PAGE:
USPS to Ban Mailing Cannabis Vapes
Today the USPS released its regulations under the Preventing Online Sales of E-Cigarettes to Children Act (POSECCA, which amended PACT act), regarding the mailability of e-cigarettes.
The USPS found they had authority to ban devices that work with non-nicotine liquids, and rejected the various arguments of a coalition of cannabis and hemp vape companies. The agency also clarified that devices that work with dry herbs are not subject to the rule.
The rule is effective upon formal publication, on 10/21/21 (tomorrow).
On February 19, 2021, the Postal Service published a notice of proposed rulemaking (86 FR 10218) to implement the Preventing Online Sales of E-Cigarettes to Children Act (“POSECCA”), Pub. L. 116–160, div. FF, title VI (2020). Section 602 of the POSECCA adds “electronic nicotine delivery systems” (“ENDS”) to the definition of “cigarettes” subject to regulation under the Jenkins Act, codified at 15 U.S.C. 375 et seq. As a result, ENDS are now subject not only to rules and restrictions governing remote sales under the Jenkins Act, but also to separate restrictions and exceptions for postal shipments, which rely on the same definition. 18 U.S.C. 1716E(a)(1). Section 603 of the POSECCA requires the Postal Service to promulgate implementing regulations and provides that the prohibition on mailing ENDS will apply immediately “on and after” the date of this final rule.
The statutory framework into which ENDS must now fit was established by the Prevent All Cigarette Trafficking Act of 2009 (“PACT Act”), Pub. L. 111–154, sec. 3, 124 Stat. 1087, 1103–1109 (2010), codified at 18 U.S.C. 1716E. Briefly, the PACT Act allows cigarettes and smokeless tobacco to be mailed only in very limited circumstances.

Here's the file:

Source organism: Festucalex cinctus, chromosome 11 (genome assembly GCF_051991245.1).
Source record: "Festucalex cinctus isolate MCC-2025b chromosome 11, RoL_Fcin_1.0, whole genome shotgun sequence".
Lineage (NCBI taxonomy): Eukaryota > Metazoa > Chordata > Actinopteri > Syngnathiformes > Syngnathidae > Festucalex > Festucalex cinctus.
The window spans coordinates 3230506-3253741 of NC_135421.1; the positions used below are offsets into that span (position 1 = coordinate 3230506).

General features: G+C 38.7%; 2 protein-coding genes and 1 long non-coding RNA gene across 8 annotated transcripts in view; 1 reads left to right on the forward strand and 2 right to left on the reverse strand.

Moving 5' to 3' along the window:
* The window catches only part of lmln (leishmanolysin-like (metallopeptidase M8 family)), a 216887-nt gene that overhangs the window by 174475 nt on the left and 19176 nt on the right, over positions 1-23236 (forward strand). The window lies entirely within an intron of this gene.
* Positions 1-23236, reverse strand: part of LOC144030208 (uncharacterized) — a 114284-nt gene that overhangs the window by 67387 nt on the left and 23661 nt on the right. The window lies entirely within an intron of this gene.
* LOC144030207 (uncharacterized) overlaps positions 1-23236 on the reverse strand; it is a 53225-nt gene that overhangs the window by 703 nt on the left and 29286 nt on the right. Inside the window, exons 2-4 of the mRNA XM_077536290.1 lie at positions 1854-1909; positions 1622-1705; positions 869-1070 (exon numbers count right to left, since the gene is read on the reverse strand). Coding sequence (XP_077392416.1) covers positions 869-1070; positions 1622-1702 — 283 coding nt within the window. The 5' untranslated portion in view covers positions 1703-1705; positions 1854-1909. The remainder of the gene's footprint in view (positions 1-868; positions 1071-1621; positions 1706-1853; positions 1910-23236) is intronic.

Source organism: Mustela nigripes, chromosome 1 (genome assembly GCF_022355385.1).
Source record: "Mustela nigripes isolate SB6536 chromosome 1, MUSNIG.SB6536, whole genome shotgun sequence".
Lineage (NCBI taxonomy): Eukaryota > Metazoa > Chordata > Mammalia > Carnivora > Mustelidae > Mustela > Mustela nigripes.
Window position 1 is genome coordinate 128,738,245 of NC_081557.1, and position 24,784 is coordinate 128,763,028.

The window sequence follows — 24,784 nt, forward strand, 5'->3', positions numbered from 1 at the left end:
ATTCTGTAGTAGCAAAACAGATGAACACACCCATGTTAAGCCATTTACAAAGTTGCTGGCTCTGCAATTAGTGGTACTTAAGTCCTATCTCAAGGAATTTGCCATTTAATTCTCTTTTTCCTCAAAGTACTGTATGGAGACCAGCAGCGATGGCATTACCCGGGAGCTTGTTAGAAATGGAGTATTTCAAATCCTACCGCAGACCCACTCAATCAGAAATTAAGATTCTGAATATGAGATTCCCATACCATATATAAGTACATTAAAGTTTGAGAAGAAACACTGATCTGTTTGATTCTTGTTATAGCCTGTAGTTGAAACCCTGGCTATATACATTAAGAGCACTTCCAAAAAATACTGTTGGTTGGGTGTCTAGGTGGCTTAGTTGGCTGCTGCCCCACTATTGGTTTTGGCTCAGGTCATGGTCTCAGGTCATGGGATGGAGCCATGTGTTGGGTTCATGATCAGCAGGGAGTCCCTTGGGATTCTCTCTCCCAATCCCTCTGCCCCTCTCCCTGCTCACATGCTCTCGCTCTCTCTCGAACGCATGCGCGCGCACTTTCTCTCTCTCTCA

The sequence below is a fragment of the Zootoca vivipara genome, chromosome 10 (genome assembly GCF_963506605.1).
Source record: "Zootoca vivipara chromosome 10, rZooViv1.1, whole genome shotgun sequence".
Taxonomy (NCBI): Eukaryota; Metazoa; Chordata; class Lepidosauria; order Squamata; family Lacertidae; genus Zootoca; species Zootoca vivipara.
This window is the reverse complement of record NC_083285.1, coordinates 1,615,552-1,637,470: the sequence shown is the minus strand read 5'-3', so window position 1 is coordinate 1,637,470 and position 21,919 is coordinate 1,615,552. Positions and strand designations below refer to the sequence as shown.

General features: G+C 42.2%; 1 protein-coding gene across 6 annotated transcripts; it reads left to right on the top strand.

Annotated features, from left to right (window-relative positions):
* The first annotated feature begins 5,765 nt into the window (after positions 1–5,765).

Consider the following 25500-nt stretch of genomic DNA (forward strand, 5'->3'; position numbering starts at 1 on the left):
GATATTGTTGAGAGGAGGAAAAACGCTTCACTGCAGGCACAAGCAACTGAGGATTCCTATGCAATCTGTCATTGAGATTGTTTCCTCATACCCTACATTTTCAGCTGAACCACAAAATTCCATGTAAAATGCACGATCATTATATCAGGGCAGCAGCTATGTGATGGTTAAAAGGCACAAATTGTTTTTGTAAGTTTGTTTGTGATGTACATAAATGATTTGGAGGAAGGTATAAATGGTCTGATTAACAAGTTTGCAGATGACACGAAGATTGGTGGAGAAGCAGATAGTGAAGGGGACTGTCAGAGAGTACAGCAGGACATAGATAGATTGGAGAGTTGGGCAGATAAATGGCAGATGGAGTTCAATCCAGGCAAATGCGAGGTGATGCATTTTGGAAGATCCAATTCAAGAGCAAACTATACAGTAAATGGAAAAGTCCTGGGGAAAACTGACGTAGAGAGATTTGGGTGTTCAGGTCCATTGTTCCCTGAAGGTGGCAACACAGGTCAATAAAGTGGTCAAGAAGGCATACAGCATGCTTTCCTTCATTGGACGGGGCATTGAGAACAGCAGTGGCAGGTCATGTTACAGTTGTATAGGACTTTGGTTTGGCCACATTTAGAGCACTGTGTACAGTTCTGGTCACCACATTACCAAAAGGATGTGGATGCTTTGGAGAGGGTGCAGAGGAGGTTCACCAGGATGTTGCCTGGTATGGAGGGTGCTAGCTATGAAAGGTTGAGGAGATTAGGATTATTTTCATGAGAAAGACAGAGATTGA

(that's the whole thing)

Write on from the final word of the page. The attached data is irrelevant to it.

Summary of Final Rule
ENDS products are generally nonmailable, except as authorized by an exception, and then only if all PACT-Act-related and non-PACT-Act-related conditions of mailability are met. Congress did not grant the Postal Service authority to make policy decisions to waive or defer the operation of the POSECCA, to create new PACT Act exceptions, or to expand, restrict, or modify
the scope of existing exceptions, beyond the reasonable application of the conditions enumerated in the PACT Act. ENDS products comprise (1) any electronic device that, through an
aerosolized solution, delivers nicotine, flavor, or any other substance to the user inhaling from the device; and (2) any component, liquid, part, or accessory of an ENDS, regardless of whether sold separately from the device. This statutory definition resides in the Jenkins Act, which is administered by the Bureau of Alcohol, Tobacco, Firearms, and Explosives (“ATF”), and inquiries about whether specific products are covered should be directed to ATF. Provisionally, however, certain aspects of the definition are apparent from the plain statutory language, such as that a user must inhale from the device and that a covered ENDS product must be, or be capable of use with, a liquid solution. At the same time, Congress expressly provided that covered ENDS products extend beyond nicotine-related use, as relevant products may deliver “nicotine, flavor, or any other substance.” The POSECCA excludes from the mailing ban any ENDS product that is approved by the U.S. Food and Drug Administration (“FDA”) for sale as tobacco cessation products or for other therapeutic purposes and marketed and sold solely for such purposes. At this time, the FDA has not approved any such devices or drugs.
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